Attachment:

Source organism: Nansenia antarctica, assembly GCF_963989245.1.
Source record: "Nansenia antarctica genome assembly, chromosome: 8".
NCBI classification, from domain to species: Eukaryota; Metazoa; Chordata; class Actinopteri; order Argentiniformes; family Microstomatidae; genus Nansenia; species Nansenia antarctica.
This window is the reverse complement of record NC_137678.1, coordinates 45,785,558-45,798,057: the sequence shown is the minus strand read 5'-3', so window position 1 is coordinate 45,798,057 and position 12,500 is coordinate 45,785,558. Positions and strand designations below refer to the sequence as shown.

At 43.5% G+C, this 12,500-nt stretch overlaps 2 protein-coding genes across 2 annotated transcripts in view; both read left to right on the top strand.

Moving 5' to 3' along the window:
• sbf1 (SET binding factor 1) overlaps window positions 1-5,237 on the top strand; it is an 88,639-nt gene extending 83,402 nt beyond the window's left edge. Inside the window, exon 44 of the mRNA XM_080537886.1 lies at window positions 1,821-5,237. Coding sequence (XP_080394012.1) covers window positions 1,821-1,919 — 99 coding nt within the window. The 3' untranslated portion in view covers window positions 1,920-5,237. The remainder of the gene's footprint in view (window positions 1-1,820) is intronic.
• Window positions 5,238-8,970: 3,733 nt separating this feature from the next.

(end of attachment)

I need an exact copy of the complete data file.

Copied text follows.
Source organism: Nansenia antarctica, assembly GCF_963989245.1.
Source record: "Nansenia antarctica genome assembly, chromosome: 8".
NCBI classification, from domain to species: Eukaryota; Metazoa; Chordata; class Actinopteri; order Argentiniformes; family Microstomatidae; genus Nansenia; species Nansenia antarctica.
This window is the reverse complement of record NC_137678.1, coordinates 45,785,558-45,798,057: the sequence shown is the minus strand read 5'-3', so window position 1 is coordinate 45,798,057 and position 12,500 is coordinate 45,785,558. Positions and strand designations below refer to the sequence as shown.

At 43.5% G+C, this 12,500-nt stretch overlaps 2 protein-coding genes across 2 annotated transcripts in view; both read left to right on the top strand.

Moving 5' to 3' along the window:
• sbf1 (SET binding factor 1) overlaps window positions 1-5,237 on the top strand; it is an 88,639-nt gene extending 83,402 nt beyond the window's left edge. Inside the window, exon 44 of the mRNA XM_080537886.1 lies at window positions 1,821-5,237. Coding sequence (XP_080394012.1) covers window positions 1,821-1,919 — 99 coding nt within the window. The 3' untranslated portion in view covers window positions 1,920-5,237. The remainder of the gene's footprint in view (window positions 1-1,820) is intronic.
• Window positions 5,238-8,970: 3,733 nt separating this feature from the next.